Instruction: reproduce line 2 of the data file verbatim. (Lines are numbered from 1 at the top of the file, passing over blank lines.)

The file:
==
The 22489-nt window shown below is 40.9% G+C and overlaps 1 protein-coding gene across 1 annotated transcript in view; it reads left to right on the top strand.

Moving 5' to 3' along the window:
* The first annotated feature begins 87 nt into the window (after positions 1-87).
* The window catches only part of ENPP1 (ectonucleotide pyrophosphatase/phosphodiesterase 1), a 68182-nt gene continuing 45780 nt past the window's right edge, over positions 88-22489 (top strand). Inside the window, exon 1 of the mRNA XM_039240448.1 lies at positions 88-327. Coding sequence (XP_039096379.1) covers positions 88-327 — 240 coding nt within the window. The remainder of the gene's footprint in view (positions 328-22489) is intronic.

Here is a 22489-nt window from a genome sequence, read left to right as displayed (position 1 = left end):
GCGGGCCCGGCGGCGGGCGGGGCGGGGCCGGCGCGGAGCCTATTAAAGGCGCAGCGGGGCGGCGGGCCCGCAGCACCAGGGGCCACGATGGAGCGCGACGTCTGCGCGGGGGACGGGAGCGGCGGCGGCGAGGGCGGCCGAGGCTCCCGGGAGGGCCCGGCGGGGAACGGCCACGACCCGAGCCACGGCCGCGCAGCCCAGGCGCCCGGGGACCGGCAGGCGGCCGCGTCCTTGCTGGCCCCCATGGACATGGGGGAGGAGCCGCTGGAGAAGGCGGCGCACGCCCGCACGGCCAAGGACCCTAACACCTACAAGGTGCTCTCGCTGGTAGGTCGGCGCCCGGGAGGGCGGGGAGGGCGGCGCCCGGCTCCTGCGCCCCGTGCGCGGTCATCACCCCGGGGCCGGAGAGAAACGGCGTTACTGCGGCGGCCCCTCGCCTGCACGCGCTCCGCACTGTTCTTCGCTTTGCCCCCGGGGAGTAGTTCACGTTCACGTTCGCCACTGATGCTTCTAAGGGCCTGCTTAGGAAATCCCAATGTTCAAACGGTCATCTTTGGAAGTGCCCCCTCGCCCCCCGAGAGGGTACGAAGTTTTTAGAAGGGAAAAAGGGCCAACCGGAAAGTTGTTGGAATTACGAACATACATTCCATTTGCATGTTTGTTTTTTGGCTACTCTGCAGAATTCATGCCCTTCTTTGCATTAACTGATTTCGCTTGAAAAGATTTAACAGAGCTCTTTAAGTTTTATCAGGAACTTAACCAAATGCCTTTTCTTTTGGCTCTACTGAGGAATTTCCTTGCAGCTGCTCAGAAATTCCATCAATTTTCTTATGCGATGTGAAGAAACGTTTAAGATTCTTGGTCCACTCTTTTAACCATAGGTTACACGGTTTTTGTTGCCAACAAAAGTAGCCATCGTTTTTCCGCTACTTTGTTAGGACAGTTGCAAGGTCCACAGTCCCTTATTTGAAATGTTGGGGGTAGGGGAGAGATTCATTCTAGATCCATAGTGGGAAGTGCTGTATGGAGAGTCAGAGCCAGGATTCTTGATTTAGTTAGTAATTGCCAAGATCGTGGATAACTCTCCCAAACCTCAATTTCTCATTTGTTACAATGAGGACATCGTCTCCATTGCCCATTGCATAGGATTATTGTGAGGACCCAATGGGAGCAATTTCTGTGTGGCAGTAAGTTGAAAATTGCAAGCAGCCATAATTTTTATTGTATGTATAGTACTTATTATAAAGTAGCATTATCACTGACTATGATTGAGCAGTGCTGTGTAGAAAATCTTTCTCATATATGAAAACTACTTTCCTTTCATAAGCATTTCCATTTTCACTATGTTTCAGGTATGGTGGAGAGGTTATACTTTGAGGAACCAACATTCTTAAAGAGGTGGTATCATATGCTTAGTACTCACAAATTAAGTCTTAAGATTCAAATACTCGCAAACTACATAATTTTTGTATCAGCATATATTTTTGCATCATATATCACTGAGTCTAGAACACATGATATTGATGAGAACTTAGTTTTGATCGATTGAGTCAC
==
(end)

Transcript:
Moving 5' to 3' along the window: